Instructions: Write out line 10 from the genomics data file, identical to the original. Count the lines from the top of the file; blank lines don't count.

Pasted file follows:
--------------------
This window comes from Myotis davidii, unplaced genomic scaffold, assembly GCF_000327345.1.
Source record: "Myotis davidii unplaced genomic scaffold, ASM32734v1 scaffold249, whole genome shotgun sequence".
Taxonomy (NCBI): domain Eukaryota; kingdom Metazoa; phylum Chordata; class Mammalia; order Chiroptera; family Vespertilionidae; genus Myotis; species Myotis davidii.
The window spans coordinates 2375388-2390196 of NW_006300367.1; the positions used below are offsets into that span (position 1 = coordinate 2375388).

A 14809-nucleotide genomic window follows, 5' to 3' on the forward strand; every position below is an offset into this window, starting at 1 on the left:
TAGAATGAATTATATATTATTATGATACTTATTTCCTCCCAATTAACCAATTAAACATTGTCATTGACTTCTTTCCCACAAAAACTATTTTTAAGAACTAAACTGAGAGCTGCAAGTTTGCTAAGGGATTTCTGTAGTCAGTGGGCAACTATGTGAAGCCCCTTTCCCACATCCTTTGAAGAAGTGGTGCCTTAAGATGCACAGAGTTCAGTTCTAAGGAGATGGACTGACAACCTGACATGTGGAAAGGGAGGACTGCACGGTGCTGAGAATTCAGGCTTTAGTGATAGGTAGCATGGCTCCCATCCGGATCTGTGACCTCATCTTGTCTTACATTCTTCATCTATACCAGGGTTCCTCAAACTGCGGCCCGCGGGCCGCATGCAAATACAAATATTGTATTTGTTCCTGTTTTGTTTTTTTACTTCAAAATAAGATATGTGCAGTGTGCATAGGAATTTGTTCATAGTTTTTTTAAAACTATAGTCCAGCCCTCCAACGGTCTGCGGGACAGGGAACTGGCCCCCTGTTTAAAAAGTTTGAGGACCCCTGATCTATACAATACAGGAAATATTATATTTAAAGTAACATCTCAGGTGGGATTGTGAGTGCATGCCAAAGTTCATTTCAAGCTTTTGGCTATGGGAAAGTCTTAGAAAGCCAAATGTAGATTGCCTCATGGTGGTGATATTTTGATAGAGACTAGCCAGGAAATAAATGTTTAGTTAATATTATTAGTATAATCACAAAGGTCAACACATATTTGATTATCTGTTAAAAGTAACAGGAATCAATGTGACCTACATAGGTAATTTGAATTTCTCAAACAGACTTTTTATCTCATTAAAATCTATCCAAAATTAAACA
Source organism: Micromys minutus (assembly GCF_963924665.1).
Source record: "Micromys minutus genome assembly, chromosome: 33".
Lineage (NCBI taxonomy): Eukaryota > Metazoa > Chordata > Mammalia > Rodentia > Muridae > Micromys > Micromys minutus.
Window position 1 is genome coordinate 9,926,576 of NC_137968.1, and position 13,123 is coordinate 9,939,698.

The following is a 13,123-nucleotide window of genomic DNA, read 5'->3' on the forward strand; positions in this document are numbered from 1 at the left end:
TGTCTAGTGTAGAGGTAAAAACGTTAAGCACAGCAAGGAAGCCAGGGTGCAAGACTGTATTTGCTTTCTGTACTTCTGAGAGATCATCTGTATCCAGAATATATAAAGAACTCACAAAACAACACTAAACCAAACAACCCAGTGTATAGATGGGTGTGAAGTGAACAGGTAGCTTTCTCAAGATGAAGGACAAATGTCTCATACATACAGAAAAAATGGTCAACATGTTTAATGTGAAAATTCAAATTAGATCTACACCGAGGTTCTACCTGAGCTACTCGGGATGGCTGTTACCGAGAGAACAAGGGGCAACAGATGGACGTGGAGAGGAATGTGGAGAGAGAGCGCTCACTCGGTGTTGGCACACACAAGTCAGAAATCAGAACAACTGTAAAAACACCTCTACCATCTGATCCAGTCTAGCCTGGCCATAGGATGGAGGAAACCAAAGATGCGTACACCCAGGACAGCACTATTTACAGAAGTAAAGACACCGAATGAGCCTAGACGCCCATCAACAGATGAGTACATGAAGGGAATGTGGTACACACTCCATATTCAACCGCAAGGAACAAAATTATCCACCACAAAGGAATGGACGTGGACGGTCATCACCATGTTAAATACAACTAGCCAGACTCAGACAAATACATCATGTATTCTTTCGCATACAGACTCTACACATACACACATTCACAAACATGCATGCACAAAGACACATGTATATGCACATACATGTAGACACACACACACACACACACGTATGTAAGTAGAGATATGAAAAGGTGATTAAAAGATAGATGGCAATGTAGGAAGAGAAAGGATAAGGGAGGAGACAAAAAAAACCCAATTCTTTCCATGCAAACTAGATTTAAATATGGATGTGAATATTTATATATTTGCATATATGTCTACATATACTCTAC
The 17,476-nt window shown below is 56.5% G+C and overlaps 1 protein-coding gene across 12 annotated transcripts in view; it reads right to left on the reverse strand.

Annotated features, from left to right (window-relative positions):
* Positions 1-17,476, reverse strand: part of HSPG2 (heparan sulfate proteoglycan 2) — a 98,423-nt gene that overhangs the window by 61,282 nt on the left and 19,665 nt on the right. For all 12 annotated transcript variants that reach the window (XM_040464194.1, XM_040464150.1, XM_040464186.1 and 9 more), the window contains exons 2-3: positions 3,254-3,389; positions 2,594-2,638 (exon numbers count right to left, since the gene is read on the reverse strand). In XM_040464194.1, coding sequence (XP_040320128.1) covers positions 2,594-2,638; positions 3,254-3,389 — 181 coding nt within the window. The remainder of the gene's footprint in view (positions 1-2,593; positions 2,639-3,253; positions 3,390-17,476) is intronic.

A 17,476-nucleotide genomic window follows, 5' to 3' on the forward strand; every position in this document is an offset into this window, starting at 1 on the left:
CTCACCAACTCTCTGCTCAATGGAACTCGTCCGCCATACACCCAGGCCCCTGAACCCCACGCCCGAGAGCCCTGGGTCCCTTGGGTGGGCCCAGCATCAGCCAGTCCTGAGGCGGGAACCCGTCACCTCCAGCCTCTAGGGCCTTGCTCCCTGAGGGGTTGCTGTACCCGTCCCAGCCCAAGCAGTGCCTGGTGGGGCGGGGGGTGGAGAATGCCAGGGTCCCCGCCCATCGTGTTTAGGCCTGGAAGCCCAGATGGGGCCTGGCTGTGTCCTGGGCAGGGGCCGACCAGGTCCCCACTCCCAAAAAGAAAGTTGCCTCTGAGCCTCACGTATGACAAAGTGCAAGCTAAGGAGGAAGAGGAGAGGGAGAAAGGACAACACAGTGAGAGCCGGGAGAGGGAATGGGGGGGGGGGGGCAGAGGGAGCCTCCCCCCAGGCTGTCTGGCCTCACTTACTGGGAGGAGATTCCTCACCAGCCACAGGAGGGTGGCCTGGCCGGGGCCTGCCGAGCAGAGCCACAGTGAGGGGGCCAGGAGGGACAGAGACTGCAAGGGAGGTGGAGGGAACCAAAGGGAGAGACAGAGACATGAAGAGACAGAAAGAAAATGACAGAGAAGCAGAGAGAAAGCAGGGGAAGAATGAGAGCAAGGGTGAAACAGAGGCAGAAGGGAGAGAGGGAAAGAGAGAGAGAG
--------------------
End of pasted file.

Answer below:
Window position 1 is genome coordinate 9,926,576 of NC_137968.1, and position 13,123 is coordinate 9,939,698.